March 14, 2016 / 8:36 AM / 3 years ago

China's 'easy' home financing could raise property bubble risk

HONG KONG (Reuters) - Alarm that parts of China’s housing market are overheating, raised at the ongoing annual parliament meeting, highlights concern about unregulated, online-based financing that can fuel a property bubble.

A general view of a residential area in the Puxi district of Shanghai is seen in this August 2, 2013 file picture. REUTERS/Carlos Barria/Files

Officials vowed to crack down on players in the property business illegally lending home-buyers the money to make downpayments.

The Beijing meeting is taking place at a time of particular concern about frenzied purchases in Shanghai, where home-prices in January soared 17.5 percent from a year earlier. Those in the southern industrial city of Shenzhen rocketed 51.9 percent.

Pan Gongsheng, vice-governor of the People’s Bank of China (PBOC), told reporters on Saturday regulators will act against the financial business of property agencies and developers as well as their business with peer-to-peer (P2P) companies.

A crackdown on illegal financing of downpayments is needed as the activity not only raises households’ leverage level and financial risks, it also “increases risks of the property market,” Pan said.

Another factor heating up some property markets has been growth in individuals steering away from banks and instead buying homes with what’s called “external financing”, a part of China’s shadow banking.

There’s no data on how much property lending is not from banks, but analysts say it might be nearly 10 percent of the total, as avenues for such financing have proliferated.

JUDGING FINANCIAL RISKS

Shanghai property lending by banks has surged. In January, bank mortgage lending was 34.63 billion yuan ($5.34 billion), 68 percent higher than in December and more than triple such loans in the first month of 2015, according to central bank data.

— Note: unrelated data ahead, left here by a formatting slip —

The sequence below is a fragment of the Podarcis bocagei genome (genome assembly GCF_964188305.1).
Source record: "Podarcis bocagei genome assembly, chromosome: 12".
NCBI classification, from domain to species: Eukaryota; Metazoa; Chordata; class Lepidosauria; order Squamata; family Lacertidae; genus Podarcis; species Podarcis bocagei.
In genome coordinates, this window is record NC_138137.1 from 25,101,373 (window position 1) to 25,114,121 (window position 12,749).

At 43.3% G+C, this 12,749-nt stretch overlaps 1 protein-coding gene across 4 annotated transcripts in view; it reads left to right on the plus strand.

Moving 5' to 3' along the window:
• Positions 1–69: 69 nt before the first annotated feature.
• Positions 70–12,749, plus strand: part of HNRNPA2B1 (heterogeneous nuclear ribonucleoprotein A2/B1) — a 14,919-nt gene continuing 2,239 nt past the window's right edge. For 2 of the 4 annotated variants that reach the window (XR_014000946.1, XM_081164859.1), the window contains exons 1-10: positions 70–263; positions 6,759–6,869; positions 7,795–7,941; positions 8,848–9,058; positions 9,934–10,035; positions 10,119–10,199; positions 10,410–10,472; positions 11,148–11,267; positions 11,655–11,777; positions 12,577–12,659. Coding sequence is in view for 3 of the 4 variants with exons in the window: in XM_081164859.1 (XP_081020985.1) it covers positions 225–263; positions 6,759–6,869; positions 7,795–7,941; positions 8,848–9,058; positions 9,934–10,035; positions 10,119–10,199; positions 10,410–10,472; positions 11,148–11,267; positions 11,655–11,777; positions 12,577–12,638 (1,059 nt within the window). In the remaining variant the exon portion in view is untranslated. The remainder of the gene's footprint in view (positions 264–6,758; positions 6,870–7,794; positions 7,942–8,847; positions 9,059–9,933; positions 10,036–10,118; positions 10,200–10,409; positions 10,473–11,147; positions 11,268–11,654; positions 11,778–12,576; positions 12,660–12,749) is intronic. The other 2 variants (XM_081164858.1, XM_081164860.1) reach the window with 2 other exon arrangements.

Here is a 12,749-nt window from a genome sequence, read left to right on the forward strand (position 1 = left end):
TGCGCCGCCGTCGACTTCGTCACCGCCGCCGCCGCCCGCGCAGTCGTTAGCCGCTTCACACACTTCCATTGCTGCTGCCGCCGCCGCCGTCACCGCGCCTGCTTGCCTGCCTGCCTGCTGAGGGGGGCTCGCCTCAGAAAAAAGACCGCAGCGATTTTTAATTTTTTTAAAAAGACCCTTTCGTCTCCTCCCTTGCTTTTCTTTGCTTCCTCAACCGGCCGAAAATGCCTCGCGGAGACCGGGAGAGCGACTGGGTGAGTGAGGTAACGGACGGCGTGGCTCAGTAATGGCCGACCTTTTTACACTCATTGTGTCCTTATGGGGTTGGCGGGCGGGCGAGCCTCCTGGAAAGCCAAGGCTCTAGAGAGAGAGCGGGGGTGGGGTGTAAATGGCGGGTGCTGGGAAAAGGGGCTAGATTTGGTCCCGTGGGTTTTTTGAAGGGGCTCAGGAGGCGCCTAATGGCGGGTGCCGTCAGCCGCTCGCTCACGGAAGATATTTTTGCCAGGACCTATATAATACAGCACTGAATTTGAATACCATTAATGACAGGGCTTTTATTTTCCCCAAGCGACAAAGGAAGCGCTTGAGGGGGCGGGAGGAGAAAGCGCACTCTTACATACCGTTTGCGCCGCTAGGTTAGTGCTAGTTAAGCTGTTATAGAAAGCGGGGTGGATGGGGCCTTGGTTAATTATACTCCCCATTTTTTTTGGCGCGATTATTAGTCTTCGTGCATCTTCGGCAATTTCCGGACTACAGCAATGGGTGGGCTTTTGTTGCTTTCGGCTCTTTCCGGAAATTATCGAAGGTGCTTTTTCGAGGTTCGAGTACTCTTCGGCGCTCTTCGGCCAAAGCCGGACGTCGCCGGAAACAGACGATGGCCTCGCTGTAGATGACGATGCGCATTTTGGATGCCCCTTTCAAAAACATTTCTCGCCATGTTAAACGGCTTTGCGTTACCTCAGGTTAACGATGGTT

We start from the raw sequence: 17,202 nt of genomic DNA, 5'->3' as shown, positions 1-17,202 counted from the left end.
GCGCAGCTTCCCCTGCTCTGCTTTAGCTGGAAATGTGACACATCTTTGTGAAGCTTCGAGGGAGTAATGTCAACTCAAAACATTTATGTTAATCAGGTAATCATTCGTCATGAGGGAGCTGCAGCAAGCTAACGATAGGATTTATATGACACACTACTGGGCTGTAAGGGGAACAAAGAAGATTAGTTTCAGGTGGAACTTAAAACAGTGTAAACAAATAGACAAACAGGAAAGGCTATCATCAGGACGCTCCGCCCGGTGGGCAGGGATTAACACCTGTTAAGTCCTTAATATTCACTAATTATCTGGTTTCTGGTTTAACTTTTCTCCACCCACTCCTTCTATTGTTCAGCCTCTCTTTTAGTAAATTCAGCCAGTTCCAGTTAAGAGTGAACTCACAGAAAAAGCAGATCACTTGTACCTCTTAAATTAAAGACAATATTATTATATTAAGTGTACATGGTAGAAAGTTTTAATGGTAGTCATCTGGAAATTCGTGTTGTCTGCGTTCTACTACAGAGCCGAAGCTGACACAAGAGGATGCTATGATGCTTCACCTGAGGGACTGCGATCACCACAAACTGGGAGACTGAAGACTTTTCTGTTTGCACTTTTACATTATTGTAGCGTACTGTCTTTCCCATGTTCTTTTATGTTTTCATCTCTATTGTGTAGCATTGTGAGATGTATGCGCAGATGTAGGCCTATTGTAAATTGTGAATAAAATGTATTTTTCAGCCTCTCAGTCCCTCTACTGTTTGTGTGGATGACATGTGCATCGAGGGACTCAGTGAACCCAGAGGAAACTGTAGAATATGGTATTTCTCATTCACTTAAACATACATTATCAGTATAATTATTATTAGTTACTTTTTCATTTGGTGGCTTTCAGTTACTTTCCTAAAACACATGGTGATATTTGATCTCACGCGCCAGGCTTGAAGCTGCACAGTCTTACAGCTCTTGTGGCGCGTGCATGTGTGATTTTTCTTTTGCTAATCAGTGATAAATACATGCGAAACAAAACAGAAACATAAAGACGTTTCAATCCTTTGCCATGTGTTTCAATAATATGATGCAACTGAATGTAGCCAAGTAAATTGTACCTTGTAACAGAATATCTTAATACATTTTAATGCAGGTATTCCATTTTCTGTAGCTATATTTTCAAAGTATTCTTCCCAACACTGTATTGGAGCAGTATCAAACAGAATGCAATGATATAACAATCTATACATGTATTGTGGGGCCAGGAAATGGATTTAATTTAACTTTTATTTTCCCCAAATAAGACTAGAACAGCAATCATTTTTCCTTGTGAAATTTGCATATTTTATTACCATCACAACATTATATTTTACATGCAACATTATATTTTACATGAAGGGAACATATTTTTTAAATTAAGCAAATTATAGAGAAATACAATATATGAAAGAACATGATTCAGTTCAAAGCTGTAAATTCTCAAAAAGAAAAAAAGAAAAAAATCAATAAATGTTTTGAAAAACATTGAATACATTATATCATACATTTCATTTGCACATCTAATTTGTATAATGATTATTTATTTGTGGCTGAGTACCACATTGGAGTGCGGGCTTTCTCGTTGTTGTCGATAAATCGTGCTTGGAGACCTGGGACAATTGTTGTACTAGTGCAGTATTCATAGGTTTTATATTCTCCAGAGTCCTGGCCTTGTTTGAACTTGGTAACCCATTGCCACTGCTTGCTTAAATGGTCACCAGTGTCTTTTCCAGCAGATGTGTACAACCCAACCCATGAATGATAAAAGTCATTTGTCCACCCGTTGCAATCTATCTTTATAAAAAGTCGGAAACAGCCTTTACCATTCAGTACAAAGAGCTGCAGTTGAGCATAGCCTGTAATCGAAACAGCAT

The lending rise is rooted in Chinese moves to recover from a 2014 property market bust that’s contributed to slowing economic growth. Beijing has cut interest rates, downpayment requirements and property transaction taxes.

PBOC Governor Zhou Xiaochuan on the weekend said banks had to “make their judgment to review clients’ ability to pay and their financial risks”.

The central bank may be more worried about the non-bank lending, especially when outfits, often online-funded, loan individuals the money they don’t have to make the required 30 percent downpayment on a home in a first-tier city.

These loans – ranging from tens to hundreds of thousands of yuan - are frequently advertised as “easy” for their quick approval. But repayment may not be, as the interest rate can top 2 percent per month.

So far, defaults on loans seem to be rare in China, where household debt is low by Western standards. But if a property bubble bursts, many borrowers at high interest rates likely would be unable to repay loans.

MOBILE-FUELED BOOM

External financing “started to boom in 2014, helped by online and mobile technologies,” said Clement Luk, chief executive officer for eastern China at realtor Centaline.

Property loans account for around 15 percent of all online financing in China, estimates Xu Hongwei, chairman of a data provider on the business, Wangdaizhijia.

That volume could be enough to inflate a bubble, Luk said, adding “If clients didn’t have as many external financing channels to increase their level of leverage, the property market may not be this crazy,” he said.

Slideshow (3 Images)

Last month, Chinese media reported that a large Shanghai brokerage is under investigation on suspicion of extending downpayment loans for property purchases.

While authorities pledge a crack down on such loans, there is some doubt this kind of shadow-banking activity can be completely stopped, given demand in some places.

“It’ll be difficult to regulate these loans, because many of them are packaged into a name of anything but downpayment loan,” said Midland Realty chief operating officer Samuel Wong.

Additional reporting by Kevin Dai; Editing by Richard Borsuk

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